To study the structural features of salt-induced recPrPres aggregates, samples were analyzed by by FT-IR spectroscopy and compared it to soluble recPrP and brain-purified PrP27-30. Both recPrPres aggregates and PrP27-30 showed a main absorbance peak at around 1639 cm−1 which is indicative of predominant beta-sheet secondary structure, while soluble recPrP exhibited high alpha-helical content, peaking at around 1658 cm−1 (Fig. 4A).
A: Buffer and baseline-corrected FTIR spectra of PK-treated salt-induced recPrP aggregates (solid line) compared to those of soluble recPrP (dashed line) and PrP27-30 purified from the brain of mouse infected with RML prions (dotted line). FTIR spectra were obtained using the conditions described in Experimental Procedures. B: To study the morphology of the PK-treated recPrP aggregates, samples were loaded onto EM grids, stained with silver nitrate and visualized under TEM. Representative images for both PrP27-30 and recPrPres aggregates are shown at two different magnifications (see the magnification bars).
The ultra-structural morphology of protease-resistant recPrP aggregates (same as those used for FT-IR) assessed by TEM exhibited features similar to those observed with highly purified PrP27-30 obtained from the brain of prion infected animals (Fig. 4B). In both samples, we observed rod-shaped structures which formed large clumps of aggregates. Little or no classical amyloid fibrils were seen in any of the preparations. This is another indication that our protocol to induce misfolding of recPrP result in structures more similar to brain-derived PrPSc than protocols involving kaotropic agents which lead to the formation of classical amyloid fibrils –.
Citotoxicity of salt-induced recPrPres
We next sought to test whether the protease-resistant fragments generated in the presence of salts acquire toxic features against neuroblastoma cells. Initially we attempted performing the experiments adding directly the recPrP incubated with salts onto the cells. However, NaF per se was highly toxic to cells (data not shown). Thus, we first removed the salt by extensive dialysis before adding the proteins to the cell cultures. Under these conditions we observed high levels of toxicity of recPrPres as measured by the MTT cell viability assay (Fig. 5). The citotoxic activity occurred at very low concentrations of recPrPres comparable to those produced by PrP27-30 purified from the brain of prion infected animals. These concentrations are 1000-times lower than those used with small PrP fragments polymerized into amyloid fibrils , . As expected, soluble recPrP and the dialysis buffer gave a near-to-zero toxicity (Fig. 5).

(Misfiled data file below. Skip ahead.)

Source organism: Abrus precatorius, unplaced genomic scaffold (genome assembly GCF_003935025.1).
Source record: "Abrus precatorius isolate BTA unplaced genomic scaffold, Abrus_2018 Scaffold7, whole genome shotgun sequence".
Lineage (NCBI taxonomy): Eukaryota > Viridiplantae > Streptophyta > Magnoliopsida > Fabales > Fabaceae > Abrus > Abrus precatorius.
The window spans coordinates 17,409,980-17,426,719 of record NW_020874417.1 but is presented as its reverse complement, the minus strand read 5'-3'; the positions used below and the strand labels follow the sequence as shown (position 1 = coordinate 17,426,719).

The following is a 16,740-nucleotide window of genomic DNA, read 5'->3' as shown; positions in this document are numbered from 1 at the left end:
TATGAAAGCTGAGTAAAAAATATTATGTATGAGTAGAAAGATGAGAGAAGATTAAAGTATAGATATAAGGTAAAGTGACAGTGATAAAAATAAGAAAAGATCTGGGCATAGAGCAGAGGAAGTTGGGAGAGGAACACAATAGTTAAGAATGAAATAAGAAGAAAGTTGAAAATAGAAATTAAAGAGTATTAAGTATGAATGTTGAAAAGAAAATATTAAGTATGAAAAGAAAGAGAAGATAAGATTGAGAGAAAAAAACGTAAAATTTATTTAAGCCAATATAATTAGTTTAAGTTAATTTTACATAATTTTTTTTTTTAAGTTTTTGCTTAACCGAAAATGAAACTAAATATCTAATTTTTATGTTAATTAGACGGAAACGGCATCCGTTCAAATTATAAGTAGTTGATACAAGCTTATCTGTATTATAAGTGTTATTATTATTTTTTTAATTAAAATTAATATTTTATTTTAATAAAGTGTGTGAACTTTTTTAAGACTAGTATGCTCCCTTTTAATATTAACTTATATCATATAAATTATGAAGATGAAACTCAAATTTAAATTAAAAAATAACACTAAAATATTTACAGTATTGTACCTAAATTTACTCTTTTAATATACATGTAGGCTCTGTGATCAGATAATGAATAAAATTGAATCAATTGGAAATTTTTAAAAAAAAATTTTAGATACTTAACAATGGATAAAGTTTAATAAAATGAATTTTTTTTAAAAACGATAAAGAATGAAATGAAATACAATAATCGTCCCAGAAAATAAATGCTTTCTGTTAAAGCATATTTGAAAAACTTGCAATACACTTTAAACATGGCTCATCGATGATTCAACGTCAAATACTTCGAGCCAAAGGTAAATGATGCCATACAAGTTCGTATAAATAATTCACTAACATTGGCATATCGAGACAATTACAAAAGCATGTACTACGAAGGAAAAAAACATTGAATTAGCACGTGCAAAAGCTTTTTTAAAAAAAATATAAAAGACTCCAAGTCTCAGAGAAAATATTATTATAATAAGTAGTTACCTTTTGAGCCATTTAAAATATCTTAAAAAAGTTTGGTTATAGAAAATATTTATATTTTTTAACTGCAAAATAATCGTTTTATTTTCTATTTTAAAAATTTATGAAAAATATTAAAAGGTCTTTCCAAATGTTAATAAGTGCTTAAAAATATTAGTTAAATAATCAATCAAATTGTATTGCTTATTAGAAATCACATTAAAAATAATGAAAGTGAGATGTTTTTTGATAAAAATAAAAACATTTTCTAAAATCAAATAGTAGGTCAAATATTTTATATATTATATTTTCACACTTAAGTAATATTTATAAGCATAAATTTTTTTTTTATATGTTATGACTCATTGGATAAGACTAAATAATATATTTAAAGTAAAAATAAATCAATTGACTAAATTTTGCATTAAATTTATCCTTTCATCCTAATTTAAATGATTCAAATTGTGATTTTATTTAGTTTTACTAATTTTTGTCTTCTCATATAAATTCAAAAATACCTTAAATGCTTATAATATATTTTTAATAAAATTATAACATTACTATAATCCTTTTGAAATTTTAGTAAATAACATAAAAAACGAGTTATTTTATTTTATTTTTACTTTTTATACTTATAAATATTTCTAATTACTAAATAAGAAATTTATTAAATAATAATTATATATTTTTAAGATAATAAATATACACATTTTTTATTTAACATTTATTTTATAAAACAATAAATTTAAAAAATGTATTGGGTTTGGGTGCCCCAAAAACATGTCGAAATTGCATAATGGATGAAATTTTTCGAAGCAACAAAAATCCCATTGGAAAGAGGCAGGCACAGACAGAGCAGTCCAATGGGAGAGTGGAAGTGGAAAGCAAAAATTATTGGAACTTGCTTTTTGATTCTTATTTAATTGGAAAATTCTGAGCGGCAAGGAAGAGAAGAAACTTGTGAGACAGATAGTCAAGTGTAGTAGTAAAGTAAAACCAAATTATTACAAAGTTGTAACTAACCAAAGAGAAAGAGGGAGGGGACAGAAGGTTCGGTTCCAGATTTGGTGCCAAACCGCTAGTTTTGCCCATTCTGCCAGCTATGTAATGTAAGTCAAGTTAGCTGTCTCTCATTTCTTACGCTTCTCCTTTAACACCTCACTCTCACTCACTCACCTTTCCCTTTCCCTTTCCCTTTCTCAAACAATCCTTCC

RecPrPres aggregates were produced by incubation for 24 hrs with 400 mM NaF followed by PK-digestion for 1 hrs at 37°C. 100, 50 and 25 nM of dialyzed recPrPres aggregates were added to the medium of 1×105 N2A neuroblastoma cells and cell viability was measured after 24 hrs of incubation using the MTT assay. As a negative control, the same volume of PBS was added to the well (control). Purified PrP27-30 from RML infected mice brain, soluble recPrP (recPrP) and the reaction buffer without protein (buffer) were also assayed as controls. All experiments were done in triplicate and the values correspond to the average ± standard error. The reduction of cell viability produced by addition of recPrPres or PrPSc was highly significantly (P<0.001) different from soluble recPrP and the buffer control, as determined by student t-test.
PrP misfolding is a central event in the pathogenesis of prion diseases. The mechanism responsible for the PrPC to PrPSc conversion and the potential role of accessory molecules in this process are not completely understood , . Several in vitro models have been proposed to study the mechanism of prion conversion. Among them extensive studies have been done using recPrP forced to aggregate into amyloid fibrils by using partially denaturing conditions, including chemical (guanidine hydrochloride, urea, SDS, etc.) and/or physical denaturants (temperature, pH, pressure, etc.) –. In some of these studies recPrP aggregates displayed various biochemical and even infectious properties of PrPSc , , , . All of these experimental approaches rely on the assumption that partially unfolding states of the protein are directly involved in the amyloid formation pathway , . In this work, we aimed to test whether recPrP can be folded into a PrPSc-like conformation by more physiological conditions, and in the absence of any organic molecule, using exclusively stabilizing salts.